To understand the scale of the climate emergency, watch hurricanes | Pierre Kalmus
I became a climate activist 16 years ago. Back then, few people cared about climate change. Eye rolls were audible. Media coverage was sparse, and what little there was casually included “both sides”. It was frustrating and tragic to see such a clear and present danger and to know that it was still largely preventable, but ignored by society.
I assumed that escalating direct climate disasters would serve as a sort of safety net to finally force action. I even hoped that humanity would listen to the scientists and start taking action before things got so bad. I didn’t think it was too much to expect; after all, the scientific basis is quite easy to grasp.
But things turned out worse than I expected. I underestimated the depth and intransigence of society’s collective climate denial. Although climate breakdown will be much more intense by 2022 than I thought – it all looks like a decade or two ahead, one way or another – the world is still not dealing with global warming. climate as an emergency.
To understand the emergency situation we currently find ourselves in, the scale and variety of climate damage we have already suffered, all you need to do is look at some of the most recent disasters. Hurricane Ian has just hit Cuba and Florida. The scale of the disaster will only be revealed in the days and weeks to come, although the first glances are shocking. But we know for certain that Ian was supercharged by global warming through several well-understood fundamental physics pathways.
First, hurricanes are heat engines, powered by large expanses of warm ocean. The ocean absorbs more than 90% of excess energy trapped in the Earth system by human accumulation of greenhouse gases, which means more energy available for more intense storms. Second, a warmer atmosphere can hold more water vapor, which (along with warmer ocean water and stronger winds) results in more rain. Third, rising sea levels due to accelerating melting of land ice and thermal expansion of the oceans mean that storm surges will be further supercharged relative to established coasts and low lands. All of these overcharging mechanisms will continue to worsen as global warming itself worsens.
Or consider the record extreme heat, fires and drought that hit arid subtropical regions such as California, Spain, China and elsewhere this summer. The planet has warmed up about 1.3C on average since fossil fuel burning began 150 years ago, and is now increasing by 0.1°C every five years. These average values roughly double over the land surfaces of the planet. This extra heat also supercharges heat waves. Additionally, global heat expands the Hadley cell circulation and shifts subtropical storms poleward, causing a permanent increase in subtropical aridification. All of this tends to dry out soils, kill trees and make forest fires worse.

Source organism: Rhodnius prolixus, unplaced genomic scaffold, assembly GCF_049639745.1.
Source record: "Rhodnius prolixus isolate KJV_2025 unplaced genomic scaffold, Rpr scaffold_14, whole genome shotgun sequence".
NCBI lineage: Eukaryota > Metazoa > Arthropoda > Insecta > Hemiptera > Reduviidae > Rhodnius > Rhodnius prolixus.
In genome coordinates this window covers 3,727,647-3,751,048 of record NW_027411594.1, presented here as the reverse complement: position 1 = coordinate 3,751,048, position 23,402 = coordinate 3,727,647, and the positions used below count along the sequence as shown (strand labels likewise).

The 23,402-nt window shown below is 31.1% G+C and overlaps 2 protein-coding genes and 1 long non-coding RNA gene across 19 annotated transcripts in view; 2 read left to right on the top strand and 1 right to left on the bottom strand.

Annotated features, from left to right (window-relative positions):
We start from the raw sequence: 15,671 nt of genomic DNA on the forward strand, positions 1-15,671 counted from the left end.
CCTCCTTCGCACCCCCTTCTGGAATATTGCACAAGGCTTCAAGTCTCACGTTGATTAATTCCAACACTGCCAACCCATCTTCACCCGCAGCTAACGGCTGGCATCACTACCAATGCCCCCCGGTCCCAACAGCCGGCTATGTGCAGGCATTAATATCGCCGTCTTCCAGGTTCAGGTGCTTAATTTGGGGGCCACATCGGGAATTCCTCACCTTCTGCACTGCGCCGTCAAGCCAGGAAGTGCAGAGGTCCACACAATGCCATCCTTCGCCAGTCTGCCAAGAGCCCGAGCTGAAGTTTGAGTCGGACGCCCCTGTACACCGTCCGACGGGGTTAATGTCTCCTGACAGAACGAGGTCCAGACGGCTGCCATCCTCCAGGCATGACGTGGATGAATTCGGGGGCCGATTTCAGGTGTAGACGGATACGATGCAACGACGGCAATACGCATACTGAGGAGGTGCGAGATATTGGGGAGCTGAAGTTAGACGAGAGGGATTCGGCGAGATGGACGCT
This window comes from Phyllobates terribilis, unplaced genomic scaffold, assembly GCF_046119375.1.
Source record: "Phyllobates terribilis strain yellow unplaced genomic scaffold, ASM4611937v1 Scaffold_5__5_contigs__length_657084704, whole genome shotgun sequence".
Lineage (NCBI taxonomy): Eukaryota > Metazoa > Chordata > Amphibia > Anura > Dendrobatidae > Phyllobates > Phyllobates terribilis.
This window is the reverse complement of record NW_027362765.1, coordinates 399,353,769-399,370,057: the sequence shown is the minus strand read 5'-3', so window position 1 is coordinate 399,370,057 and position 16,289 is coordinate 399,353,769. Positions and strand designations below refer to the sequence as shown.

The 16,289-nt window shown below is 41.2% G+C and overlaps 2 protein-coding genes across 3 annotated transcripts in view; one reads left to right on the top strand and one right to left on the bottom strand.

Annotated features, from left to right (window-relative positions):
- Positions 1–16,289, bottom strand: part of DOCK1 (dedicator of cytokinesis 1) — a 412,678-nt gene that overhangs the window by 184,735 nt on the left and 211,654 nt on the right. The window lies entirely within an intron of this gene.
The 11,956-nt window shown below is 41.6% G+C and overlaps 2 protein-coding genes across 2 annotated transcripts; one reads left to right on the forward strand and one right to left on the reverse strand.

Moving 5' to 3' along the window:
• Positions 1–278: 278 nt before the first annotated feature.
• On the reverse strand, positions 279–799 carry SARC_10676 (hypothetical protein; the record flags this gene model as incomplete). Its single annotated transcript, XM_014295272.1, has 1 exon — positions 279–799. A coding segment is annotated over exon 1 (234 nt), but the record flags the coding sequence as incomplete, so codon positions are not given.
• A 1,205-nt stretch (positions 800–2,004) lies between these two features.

Or consider the biblical floods in Pakistan a few weeks ago. Or the “apocalyptic glacier” in Antarctica that promises “big changes on small time scales”. Or record the melting of the Greenland Ice Sheet. Or the mad and murderous disintegration of glaciers in Europe.
In short, it was a summer of climatic madness. But even so, it will be, on average, the coolest summer with the least weather chaos. for the rest of your life. It’s just the nature of trends. It should be terrifying.
Rising global heat is causing all the chaos. About 80% and 15% of global heating is due to the fossil fuel and animal agriculture industries respectively. As long as these global industries exist, the planet will continue to warm and climate chaos will continue to worsen. It’s that simple and that inexorable.
And climate impacts are essentially irreversible due to the long residence times of greenhouse gas molecules in the atmosphere. Once these molecules leave our cars, planes, and power plants, they aren’t coming back anytime soon. Think of fossil fuels as a sort of thermal ratchet, throwing our climate into permanent chaos.
Since the fossil fuel and animal agriculture industries are constantly degrading the Earth’s habitability, and every aspect of human life and civilization obviously depends on this habitability, any elementary school student could tell you that we must end these industries quickly. And even, we don’t do that. Instead, world leaders have done all they can to develop fossil fuels. Moreover, there is no discussion to speak of the end of animal agriculture. Even the new climate bill contains massive provisions designed to develop the fossil fuel industry.
The desperation I feel at this manifest failure of world leaders to take the obvious and necessary steps to stop the Earth’s collapse and potentially save billions of lives led me to engage in civil disobedience earlier this year, an action that resulted in my arrest.
Where should we go from here, and what can you do? These two questions are linked. Our leaders’ loyalty to the wealthy fossil fuel executives, who pay them, is even stronger than their fear of the climate-conscious electorate. Once the grassroots climate movement becomes stronger than the fossil fuel industry, real climate action suddenly becomes possible.
Halting climate breakdown will require broad and deep global buy-in, built through climate reparations and economic protections for the working class as the transition unfolds. This will require the nationalization of utilities and the energy industry, as well as an overall reduction in energy consumption, in addition to the development of renewable energy.
In other words, society must go into climate emergency mode. And the key to making that happen is that you demand it loud and clear, like your life depends on it.